Conteùdo de sensagent
1.edible oil pressed from cottonseeds
1.(MeSH)Oil obtained from the seeds of Gossypium herbaceum L., the cotton plant. It is used in dietary products such as oleomargarine and many cooking oils. Cottonseed oil is commonly used in soaps and cosmetics.
Cottonseed oilCottonseed oil. A fixed, semidrying oil extracted from cottonseed. It is pale yellow when pure (sp. gr., .92-.93). and is extensively used in soap making, in cookery, and as an adulterant of other oils.
Cottonseed, Cottonseed Oil[Analogie]
Cottonseed Oil (n.) [MeSH]
huile alimentaire végétale (fr)[Classe]
substance d'origine végétale (fr)[ClasseParExt.]
Descripteurs EUROVOC (fr)[Thème]
cotton, cotton plant[Desc]
cottonseed oil (n.)
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Cottonseed oil is a cooking oil extracted from the seeds of cotton plant of various species, mainly Gossypium hirsutum and Gossypium herbaceum. Cotton grown for oil extraction is one of the big four genetically modified crops grown around the world, next to soy, corn, and rapeseed (canola), mostly Monsanto products.
Cotton seed has a similar structure to other oilseeds such as sunflower seed, having an oil-bearing kernel surrounded by a hard outer hull; in processing, the oil is extracted from the kernel. Cottonseed oil is used for salad oil, mayonnaise, salad dressing, and similar products because of its flavor stability. The cottonseed oil undergoes intensive treatment after extraction to reduce the level of gossypol found in untreated cottonseed oil, the consumption of which may produce undesirable side effects.
Its fatty acid profile generally consists of 70% unsaturated fatty acids (18% monounsaturated, and 52% polyunsaturated), 26% saturated fatty acids and 4% glycerol. When it is fully hydrogenated, its profile is 94% saturated fat and 2% unsaturated fatty (1.5% monounsaturated, and 0.5% polyunsaturated). The cottonseed oil industry claims cottenseed oil does not need to be hydrogenated as much as other polyunsaturated oils to achieve similar results.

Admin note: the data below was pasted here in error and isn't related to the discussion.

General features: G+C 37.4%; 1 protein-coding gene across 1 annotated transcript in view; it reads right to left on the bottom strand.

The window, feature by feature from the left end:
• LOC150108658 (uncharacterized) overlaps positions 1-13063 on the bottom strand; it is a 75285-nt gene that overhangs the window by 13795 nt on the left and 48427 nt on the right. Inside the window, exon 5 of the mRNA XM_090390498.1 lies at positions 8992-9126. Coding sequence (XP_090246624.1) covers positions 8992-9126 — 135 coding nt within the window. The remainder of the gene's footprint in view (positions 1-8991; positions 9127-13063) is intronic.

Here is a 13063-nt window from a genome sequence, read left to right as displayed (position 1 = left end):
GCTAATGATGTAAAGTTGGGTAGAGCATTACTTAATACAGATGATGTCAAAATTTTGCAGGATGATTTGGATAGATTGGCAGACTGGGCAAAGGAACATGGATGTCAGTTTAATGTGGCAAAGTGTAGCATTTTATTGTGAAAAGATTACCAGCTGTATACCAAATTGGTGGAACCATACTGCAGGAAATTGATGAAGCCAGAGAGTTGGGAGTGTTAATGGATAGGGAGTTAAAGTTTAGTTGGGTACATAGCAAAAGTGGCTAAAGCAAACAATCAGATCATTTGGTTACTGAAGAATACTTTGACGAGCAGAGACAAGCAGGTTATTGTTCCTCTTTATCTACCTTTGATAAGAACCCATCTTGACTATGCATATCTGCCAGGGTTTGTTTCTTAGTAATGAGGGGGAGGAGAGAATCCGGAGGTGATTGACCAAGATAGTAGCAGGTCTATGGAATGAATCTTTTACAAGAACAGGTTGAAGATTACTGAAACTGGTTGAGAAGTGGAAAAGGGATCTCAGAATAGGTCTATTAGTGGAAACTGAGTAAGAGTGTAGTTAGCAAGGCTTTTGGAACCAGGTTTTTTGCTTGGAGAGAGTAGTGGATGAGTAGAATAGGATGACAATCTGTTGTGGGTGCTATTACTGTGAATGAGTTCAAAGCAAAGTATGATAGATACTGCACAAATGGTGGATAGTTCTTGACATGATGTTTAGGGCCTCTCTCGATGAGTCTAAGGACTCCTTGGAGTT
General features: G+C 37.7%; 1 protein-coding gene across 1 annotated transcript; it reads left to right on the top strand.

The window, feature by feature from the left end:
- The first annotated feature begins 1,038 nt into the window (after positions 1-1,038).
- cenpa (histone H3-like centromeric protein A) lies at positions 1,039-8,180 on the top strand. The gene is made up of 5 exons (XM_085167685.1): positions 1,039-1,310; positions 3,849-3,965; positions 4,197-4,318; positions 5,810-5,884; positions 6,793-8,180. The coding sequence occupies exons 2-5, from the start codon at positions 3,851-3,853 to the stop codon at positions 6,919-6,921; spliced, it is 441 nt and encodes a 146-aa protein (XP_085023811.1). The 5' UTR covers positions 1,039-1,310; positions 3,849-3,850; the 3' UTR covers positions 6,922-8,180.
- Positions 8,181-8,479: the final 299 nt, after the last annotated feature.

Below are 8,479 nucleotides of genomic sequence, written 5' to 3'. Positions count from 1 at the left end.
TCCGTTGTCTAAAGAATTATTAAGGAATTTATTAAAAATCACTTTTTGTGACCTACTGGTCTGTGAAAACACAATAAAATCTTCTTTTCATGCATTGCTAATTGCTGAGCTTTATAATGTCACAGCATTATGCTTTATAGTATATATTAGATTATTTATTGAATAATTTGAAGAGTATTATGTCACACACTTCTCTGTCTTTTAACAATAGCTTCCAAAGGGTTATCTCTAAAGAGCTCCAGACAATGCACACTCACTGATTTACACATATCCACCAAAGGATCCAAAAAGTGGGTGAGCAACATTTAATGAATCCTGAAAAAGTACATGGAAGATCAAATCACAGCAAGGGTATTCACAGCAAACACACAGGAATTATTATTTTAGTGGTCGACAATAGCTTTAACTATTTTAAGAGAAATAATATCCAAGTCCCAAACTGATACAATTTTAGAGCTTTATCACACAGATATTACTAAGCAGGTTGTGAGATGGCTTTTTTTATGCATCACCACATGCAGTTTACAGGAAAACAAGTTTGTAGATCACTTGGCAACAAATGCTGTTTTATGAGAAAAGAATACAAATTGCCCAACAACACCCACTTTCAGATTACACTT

Gossypol is a toxic, yellow, polyphenolic compound produced by cotton and other members of the order Malvaceae, such as okra. This coloured compound is found in tiny glands in the seed, leaf, stem, tap root bark, and root of the cotton plant. The adaptive function of the compound is believed to be one of facilitating insect resistance. Further, gossypol[Gossypol 1] acts as a male and female contraceptive. It may be used to treat gynaecological problems and viral infections. In addition, global cottonseed production can potentially provide the protein requirements for half a billion people per year. Work is under way to find a viable solution to the gossypol[Gossypol 2] problem.
|Polyunsaturated fatty acids||Oleic acid
|Total poly||linolenic acid
|Canola||7.365||63.276||28.142||10||22||62||400 °F (204 °C) |
|Coconut||86.500||5.800||1.800||-||2||6||350 °F (177 °C) |
|Corn||12.948||27.576||54.677||1||58||28||450 °F (232 °C) |
|Cottonseed||25.900||17.800||51.900||1||54||19||420 °F (216 °C) |
|Olive||13.808||72.961||10.523||1||10||71||374 °F (190 °C) |
|Palm||49.300||37.000||9.300||-||10||40||455 °F (235 °C) |
|Peanut||16.900||46.200||32.000||-||32||48||437 °F (225 °C) |
|Safflower (high oleic)||7.541||75.221||12.820||0.096||12.724||74.742||510 °F (266 °C) |
|Soybean||15.650||22.783||57.740||7||54||24||460 °F (238 °C) |
|10.100||45.400||40.100||0.200||39.800||45.300||440 °F (227 °C) |
|Values as weight percent (%) of total fat.|
Cottonseed oil is under scrutiny by some nutritionists, who deem it too high in saturated fat and too low in monounsaturated fat. Detractors say cottonseed oil may contain natural toxins and unacceptably high levels of pesticide residues, since "cotton is not classified as a food crop, and farmers use many agrichemicals when growing it." The natural toxin, gossypol, is eliminated in the refining process of commercially edible cottonseed oil, and the Food and Agriculture Organization of the United Nations has documented the lack of appreciable residues in cottonseed and cottonseed oil. Cottonseed oil has traditionally been used in foods such as potato chips and is a primary ingredient in Crisco, the shortening product. But since it is significantly less expensive than olive oil or canola oil, cottonseed has started to creep into a much wider range of processed foods, including cereals, breads and snack foods. Products that say "may contain one or more of these oils" and list cottonseed, virtually always contain it. Cottonseed oil resists rancidity, so offers a longer shelf life for food products in which it is an ingredient.
Once processed, cottonseed oil has a mild taste and appears generally clear with a light golden color, the amount of color depending on the amount of refining. It has a relatively high smoke point as a frying medium. Like other long-chain fatty acid oils, cottonseed oil has a smoke point of about 450 °F (232 °C), and is high in tocopherols, which also contribute its stability, giving products that contain it a long shelf life, hence manufacturers' proclivity to use it in packaged goods.